If the requested page 72 has been designed specifically for the client device making the request, content transformation isn't necessary. But designing documents for wireless devices is no simple matter. The document must be written in the markup language accepted by the device-sometimes HTML, but more often another markup language such as WML, HDML, or a proprietary language. Because the hundreds of different wireless data devices each have different capabilities 64, a content creator faces the prospect of creating a separate version not only for each target markup language, but for every possible target device. The content provider also needs to understand how to detect the type of client device and create a document optimally formatted for that client.
 By using system 70, which automatically compresses and reformats a document 72 for optimal display on a specific target device, content creators are free to concentrate on their core competency—writing content—and not on retargeting content for a variety of target devices. Once installed, a content transformation system intercepts requests from non-traditional client devices, customizes the requested document for display on the target device, and transmits the transformed document to the client. Content transformation systems can use automatic document segmentation to stage the delivery of large documents to devices incapable of processing large documents in their entirety.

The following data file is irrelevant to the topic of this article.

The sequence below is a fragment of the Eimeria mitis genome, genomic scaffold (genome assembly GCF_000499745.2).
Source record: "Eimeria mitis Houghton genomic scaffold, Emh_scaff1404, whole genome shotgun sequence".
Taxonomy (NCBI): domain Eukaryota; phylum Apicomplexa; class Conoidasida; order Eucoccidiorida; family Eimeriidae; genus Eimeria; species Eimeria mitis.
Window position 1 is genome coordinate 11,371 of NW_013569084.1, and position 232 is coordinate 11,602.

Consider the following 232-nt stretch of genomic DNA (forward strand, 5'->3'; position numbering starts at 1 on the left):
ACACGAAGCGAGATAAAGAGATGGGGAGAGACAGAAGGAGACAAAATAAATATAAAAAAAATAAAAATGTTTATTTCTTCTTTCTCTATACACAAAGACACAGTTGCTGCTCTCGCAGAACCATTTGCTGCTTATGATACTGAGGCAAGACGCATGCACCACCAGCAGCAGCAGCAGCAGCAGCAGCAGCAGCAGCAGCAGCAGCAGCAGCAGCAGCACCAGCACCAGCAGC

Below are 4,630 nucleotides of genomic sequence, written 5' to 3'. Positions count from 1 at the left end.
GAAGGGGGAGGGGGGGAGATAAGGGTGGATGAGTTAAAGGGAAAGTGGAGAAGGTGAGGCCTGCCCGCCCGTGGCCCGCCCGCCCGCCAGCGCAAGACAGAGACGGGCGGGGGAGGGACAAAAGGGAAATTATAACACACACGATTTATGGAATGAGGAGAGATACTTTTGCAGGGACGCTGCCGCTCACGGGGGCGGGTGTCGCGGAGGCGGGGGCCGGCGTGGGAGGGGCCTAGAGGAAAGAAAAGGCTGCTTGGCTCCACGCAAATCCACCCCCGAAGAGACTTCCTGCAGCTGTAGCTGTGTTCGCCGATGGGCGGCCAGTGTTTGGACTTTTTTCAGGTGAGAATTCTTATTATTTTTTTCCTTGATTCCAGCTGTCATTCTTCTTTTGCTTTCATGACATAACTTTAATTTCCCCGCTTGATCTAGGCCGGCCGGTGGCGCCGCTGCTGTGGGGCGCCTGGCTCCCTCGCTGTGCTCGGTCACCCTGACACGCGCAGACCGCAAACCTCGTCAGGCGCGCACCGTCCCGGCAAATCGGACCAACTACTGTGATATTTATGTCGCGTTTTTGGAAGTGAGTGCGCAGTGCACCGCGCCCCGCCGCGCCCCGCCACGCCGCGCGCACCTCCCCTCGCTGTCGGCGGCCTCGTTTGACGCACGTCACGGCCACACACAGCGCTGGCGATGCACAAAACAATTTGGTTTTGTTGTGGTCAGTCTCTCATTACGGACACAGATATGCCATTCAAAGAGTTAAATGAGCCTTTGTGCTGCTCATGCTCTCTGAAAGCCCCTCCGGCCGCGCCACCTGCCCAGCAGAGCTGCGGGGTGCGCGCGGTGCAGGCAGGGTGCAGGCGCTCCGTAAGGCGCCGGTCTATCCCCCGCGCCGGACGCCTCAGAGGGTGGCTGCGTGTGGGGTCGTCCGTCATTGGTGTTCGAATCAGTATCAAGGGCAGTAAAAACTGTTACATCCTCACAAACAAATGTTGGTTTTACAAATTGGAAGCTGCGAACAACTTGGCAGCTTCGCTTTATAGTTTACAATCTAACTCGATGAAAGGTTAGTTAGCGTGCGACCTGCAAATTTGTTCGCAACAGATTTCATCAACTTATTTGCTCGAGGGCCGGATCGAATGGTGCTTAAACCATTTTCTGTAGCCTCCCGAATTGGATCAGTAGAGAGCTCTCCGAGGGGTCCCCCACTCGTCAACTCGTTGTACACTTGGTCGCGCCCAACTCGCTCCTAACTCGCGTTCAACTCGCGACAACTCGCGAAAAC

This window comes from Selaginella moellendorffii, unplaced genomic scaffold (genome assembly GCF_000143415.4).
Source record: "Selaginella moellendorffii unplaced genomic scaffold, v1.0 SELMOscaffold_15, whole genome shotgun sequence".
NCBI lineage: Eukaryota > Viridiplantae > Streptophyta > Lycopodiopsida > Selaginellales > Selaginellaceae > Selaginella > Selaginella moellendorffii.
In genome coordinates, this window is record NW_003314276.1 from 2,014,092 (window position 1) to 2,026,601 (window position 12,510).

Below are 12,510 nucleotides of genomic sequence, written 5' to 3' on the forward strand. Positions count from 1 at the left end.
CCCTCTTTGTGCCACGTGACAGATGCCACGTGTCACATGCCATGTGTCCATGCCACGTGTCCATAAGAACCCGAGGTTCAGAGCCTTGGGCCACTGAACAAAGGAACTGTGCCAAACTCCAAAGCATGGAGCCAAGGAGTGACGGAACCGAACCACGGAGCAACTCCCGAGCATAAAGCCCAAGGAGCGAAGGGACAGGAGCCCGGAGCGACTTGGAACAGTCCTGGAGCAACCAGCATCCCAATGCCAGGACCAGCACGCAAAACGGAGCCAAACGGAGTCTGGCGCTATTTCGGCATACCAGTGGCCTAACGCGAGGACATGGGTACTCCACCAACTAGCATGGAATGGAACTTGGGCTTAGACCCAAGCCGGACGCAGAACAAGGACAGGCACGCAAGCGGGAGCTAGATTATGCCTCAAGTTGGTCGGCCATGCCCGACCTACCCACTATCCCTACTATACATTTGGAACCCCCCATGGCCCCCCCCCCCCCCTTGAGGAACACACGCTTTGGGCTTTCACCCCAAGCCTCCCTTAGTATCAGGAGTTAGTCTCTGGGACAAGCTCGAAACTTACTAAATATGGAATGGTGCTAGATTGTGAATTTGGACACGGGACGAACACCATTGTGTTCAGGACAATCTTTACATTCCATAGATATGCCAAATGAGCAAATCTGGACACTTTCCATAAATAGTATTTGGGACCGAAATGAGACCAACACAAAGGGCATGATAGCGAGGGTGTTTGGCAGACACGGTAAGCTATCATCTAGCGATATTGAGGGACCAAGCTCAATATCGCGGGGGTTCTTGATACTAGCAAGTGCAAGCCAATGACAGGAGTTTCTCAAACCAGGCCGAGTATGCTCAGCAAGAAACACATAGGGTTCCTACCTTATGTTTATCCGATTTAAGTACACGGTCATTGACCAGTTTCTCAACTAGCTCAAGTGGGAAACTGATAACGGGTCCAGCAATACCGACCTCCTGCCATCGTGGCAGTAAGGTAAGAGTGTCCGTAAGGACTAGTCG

The core content transformation component 81 can include the segmentation process described earlier. The XML cache object 84 is where the per-user subdocuments are stored for the segmentation process.